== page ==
Theater Review: ARMISTEAD MAUPIN’S TALES OF THE CITY: A NEW MUSICAL (ACT in San Francisco)

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by Tony Frankel on June 5, 2011

in Theater-San Francisco / Bay Area

PLENTY OF TALE – VERY LITTLE CITY

The much-anticipated Tales of the City just opened at American Conservatory Theater in San Francisco. Although the libretto (by Avenue Q’s Jeff Whitty) splices together the first two of Armistead Maupin’s famous books about a mélange of San Francisco denizens in the anything-goes sexual revolution of 1976, the musical feels about as San Franciscan as a Coney Island Hot Dog. There are no neon lights piercing the fog-drenched skies, no Victorian Manses, no Hitchcockian backdrops — just Douglas W. Schmidt’s multi-tiered, rock ‘n roll set that can only be described as giant shutters from the windows of Disney World’s Caribbean Beach Resort (the design also serves to block some of the actors from the audience).

armistead maupin's tales of the city

A.C.T. has employed none but the best that Broadway has to offer in the way of casting and design, which makes this outing feel like an extremely expensive out-of-town tryout. Although we are never bored, the three-hour evening misses the mark, largely due to the inability of the songs to heighten emotion (music and lyrics by Jake Shears and John Garden of Scissor Sisters). The most promising number comes well into Act Two when one gay character sings a coming-out letter to his parents. Entitled “Dear Mama,” the melody is winsome, tender and unique; but the lyrics lack a much-needed poeticism. In fact, some of the lyrics move the plot along so literally that they may as well have been done in recitative.

Also, the lyrics are sometimes not in lieu of dialogue, but rather an extension of what we already know.  The Act One closer, “The Next Time You See Me,” has a central character sing the psychological reasons that she did not divulge a certain secret:

I will open up my heart,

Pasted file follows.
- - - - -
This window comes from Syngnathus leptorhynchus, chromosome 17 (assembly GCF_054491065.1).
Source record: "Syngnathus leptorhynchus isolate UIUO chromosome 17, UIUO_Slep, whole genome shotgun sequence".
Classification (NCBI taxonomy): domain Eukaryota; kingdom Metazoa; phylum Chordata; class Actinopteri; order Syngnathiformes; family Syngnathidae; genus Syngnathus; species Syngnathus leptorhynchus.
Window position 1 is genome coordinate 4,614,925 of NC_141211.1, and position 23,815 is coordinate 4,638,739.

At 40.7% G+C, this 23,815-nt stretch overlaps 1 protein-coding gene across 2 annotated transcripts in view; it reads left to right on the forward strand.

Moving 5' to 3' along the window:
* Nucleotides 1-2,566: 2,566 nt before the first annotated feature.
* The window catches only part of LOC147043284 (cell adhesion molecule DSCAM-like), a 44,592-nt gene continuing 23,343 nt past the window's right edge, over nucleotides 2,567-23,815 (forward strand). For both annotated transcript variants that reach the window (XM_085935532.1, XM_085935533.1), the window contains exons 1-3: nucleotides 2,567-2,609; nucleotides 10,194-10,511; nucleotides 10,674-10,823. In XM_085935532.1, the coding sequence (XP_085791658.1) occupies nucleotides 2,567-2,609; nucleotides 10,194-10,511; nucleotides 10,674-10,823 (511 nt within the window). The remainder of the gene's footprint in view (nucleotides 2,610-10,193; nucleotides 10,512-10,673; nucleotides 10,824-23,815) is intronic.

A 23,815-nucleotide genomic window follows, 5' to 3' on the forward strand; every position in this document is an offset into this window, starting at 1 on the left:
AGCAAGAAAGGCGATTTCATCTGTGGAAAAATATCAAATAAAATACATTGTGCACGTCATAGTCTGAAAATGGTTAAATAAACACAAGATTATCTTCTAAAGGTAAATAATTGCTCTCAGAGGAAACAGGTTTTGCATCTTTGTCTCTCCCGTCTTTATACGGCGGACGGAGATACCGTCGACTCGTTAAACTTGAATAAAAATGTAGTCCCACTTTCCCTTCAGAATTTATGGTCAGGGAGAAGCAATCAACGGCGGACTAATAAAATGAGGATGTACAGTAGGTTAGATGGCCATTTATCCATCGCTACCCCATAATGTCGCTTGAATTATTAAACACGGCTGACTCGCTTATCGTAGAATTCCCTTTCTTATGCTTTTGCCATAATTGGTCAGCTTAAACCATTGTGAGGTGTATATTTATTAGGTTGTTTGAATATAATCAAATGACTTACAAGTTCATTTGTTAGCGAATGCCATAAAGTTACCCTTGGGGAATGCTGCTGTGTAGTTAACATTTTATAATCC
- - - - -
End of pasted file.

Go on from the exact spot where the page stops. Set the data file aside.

Be closer than I’ve ever been with anyone
Finally here’s that brand new start.
I thought I could run away.
Is it clear how hard I tried
To make these choices right
But these prison walls they remain in my mind.

Oh forgive me,
Please forgive me.

The truth is that we already know all of this about the character — what we need is a song with a soaring melody that makes the grief and shame of withholding a truth resonate for all of us. With over 19 new songs, it’s a shame that not one of them is a bona fide hit.

It was no doubt a Herculean task to compile the story of transplanted mid-westerner Mary Ann Singleton (a powerful Betsy Wolfe), who finds her new home at 28 Barbary Lane, where the supportive and accepting Anna Madrigal (Judy Kaye at the top of her game) welcomes her with a joint taped to the door. Yet giving life to twelve major characters and a host of supporting roles has proved too daunting, for many characters remain one-dimensional, including Beauchamp (Andrew Samonsky), Jon (Josh Breckinridge), Brian (Patrick Lane) and Norman (Manoel Felciano), who makes a very late entrance as Mary Ann’s creepy boyfriend. The creators should look to Mouse (the ridiculously adorable Wesley Taylor), Mary Ann, Mona (Mary Birdsong), and Mother Mucca as characters that are well on their way to being fully-drawn. In fact, Mucca (a scene-stealing Diane J. Findlay) needed only two scenes to create a vivid personality.

It is to the credit of director Jason Moore (also of Avenue Q fame) that the show moves as well as it does, but was this the man responsible for making this Valentine to San Francisco so unlike the City by the Bay itself? In many ways, Tales does seem like a perfect vehicle for a musical, but a major overhaul is necessary to bring it to life.

photos by Kevin Berne

Armistead Maupin’s Tales of the City: A New Musical
American Conservatory Theater, 415 Geary St.
ends on July 10, 2011 EXTENDED to July 24, 2011
for tickets, call 415.749.2228 or visit A.C.T.

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